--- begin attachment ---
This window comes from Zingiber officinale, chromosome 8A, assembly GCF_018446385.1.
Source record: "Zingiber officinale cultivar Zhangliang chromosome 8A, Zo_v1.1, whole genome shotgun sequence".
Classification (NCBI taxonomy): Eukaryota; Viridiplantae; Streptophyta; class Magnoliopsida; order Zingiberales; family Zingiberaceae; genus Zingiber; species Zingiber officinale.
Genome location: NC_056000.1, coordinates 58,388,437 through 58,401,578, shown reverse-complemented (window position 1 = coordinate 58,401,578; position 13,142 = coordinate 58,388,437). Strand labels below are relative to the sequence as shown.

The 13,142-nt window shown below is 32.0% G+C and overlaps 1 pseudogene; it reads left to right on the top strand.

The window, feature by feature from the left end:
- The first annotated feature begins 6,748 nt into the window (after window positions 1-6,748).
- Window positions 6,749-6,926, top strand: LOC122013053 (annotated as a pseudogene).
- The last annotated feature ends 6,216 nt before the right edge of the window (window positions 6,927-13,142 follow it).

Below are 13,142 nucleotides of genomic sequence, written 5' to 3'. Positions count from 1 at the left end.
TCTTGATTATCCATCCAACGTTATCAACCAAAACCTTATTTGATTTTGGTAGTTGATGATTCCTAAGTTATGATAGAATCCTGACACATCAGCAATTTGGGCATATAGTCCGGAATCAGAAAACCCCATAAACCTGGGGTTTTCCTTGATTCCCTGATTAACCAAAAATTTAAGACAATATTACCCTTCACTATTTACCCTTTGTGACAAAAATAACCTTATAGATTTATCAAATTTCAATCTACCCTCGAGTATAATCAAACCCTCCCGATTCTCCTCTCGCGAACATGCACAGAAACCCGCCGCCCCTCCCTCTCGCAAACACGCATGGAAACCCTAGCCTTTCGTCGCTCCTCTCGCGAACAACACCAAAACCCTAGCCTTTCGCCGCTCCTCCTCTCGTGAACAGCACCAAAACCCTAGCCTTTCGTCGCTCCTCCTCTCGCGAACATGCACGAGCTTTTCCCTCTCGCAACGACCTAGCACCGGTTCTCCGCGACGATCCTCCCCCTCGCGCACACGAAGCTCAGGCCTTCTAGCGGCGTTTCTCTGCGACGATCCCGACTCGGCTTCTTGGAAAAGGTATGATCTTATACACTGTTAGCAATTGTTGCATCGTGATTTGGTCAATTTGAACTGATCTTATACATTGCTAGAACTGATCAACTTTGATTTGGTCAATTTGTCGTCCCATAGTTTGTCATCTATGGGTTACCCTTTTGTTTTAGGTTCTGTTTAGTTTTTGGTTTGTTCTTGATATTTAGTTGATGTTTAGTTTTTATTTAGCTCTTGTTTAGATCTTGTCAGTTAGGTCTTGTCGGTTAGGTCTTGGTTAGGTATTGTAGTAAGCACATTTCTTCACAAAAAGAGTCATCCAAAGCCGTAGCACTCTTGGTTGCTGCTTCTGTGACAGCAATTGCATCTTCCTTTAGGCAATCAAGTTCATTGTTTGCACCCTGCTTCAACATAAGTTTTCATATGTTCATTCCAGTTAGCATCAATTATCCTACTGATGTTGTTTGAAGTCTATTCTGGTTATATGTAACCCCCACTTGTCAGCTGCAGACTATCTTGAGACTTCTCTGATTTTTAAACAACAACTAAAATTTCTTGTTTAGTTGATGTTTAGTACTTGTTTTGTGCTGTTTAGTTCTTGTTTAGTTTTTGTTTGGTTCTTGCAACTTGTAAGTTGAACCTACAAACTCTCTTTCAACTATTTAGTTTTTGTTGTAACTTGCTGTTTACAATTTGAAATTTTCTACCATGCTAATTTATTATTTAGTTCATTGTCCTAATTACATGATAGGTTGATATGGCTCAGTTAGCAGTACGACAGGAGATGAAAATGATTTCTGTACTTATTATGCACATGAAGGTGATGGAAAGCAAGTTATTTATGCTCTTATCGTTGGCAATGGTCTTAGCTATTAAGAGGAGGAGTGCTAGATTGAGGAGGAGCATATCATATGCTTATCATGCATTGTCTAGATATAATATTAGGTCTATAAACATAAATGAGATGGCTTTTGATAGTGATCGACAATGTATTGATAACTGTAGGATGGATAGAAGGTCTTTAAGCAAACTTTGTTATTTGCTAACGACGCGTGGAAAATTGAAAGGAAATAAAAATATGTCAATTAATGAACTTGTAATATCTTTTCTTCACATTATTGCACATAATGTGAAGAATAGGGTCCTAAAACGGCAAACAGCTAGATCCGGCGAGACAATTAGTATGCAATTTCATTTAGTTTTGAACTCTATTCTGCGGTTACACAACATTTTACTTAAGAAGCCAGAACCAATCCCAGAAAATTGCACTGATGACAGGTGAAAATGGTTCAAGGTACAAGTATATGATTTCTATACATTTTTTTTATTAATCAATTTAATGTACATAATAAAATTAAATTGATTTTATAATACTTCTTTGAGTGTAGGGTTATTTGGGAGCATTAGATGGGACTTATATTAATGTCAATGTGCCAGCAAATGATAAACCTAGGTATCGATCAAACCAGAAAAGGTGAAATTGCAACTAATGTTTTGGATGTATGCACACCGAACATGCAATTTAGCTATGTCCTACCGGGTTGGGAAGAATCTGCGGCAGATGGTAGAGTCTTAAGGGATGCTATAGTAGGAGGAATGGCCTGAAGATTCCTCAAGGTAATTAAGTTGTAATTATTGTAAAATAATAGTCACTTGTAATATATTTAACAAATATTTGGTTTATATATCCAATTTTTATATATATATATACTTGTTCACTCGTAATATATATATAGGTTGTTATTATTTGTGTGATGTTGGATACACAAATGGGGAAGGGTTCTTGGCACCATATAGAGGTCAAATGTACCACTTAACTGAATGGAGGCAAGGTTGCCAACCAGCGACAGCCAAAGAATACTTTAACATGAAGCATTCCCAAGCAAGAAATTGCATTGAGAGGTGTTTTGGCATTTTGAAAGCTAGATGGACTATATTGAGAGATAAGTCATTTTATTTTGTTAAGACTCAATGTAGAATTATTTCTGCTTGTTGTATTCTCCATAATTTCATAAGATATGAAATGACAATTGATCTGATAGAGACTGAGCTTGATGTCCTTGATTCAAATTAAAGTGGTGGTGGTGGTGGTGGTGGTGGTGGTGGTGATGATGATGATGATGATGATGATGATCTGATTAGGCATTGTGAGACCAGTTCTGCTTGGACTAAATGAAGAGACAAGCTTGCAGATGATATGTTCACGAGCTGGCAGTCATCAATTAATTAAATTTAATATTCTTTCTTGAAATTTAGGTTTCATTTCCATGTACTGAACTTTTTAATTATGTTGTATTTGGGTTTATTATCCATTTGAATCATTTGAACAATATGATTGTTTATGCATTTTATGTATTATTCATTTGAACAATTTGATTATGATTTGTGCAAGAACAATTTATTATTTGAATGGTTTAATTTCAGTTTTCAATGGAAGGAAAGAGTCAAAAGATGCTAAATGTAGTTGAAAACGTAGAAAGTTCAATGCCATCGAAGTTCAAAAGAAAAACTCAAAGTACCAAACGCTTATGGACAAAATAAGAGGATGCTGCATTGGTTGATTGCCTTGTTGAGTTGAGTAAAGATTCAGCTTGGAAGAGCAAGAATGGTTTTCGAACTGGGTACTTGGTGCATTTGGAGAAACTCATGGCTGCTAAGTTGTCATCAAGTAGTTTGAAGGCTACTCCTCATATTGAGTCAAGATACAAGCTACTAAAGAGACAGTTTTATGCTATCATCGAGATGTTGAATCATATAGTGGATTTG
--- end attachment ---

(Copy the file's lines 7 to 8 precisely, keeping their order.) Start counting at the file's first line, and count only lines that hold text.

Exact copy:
- The first annotated feature begins 6,748 nt into the window (after window positions 1-6,748).
- Window positions 6,749-6,926, top strand: LOC122013053 (annotated as a pseudogene).